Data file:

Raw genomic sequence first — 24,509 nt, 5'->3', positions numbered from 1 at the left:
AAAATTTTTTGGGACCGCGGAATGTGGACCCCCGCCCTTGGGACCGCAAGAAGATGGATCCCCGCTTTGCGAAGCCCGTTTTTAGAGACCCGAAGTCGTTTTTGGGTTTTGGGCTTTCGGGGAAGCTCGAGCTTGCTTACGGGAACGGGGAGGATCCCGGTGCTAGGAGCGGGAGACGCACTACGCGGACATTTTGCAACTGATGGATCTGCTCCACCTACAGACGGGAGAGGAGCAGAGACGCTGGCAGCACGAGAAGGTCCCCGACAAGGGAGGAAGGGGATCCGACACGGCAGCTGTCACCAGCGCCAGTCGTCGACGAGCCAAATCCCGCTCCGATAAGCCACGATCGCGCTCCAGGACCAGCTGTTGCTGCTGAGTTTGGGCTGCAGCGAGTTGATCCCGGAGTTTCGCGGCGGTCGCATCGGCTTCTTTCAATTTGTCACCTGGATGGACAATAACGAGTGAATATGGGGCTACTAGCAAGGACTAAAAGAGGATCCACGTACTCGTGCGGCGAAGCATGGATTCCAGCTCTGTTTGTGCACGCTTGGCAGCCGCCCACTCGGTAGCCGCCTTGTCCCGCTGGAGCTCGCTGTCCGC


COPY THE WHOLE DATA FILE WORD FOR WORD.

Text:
Raw genomic sequence first — 24,509 nt, 5'->3', positions numbered from 1 at the left:
AAAATTTTTTGGGACCGCGGAATGTGGACCCCCGCCCTTGGGACCGCAAGAAGATGGATCCCCGCTTTGCGAAGCCCGTTTTTAGAGACCCGAAGTCGTTTTTGGGTTTTGGGCTTTCGGGGAAGCTCGAGCTTGCTTACGGGAACGGGGAGGATCCCGGTGCTAGGAGCGGGAGACGCACTACGCGGACATTTTGCAACTGATGGATCTGCTCCACCTACAGACGGGAGAGGAGCAGAGACGCTGGCAGCACGAGAAGGTCCCCGACAAGGGAGGAAGGGGATCCGACACGGCAGCTGTCACCAGCGCCAGTCGTCGACGAGCCAAATCCCGCTCCGATAAGCCACGATCGCGCTCCAGGACCAGCTGTTGCTGCTGAGTTTGGGCTGCAGCGAGTTGATCCCGGAGTTTCGCGGCGGTCGCATCGGCTTCTTTCAATTTGTCACCTGGATGGACAATAACGAGTGAATATGGGGCTACTAGCAAGGACTAAAAGAGGATCCACGTACTCGTGCGGCGAAGCATGGATTCCAGCTCTGTTTGTGCACGCTTGGCAGCCGCCCACTCGGTAGCCGCCTTGTCCCGCTGGAGCTCGCTGTCCGC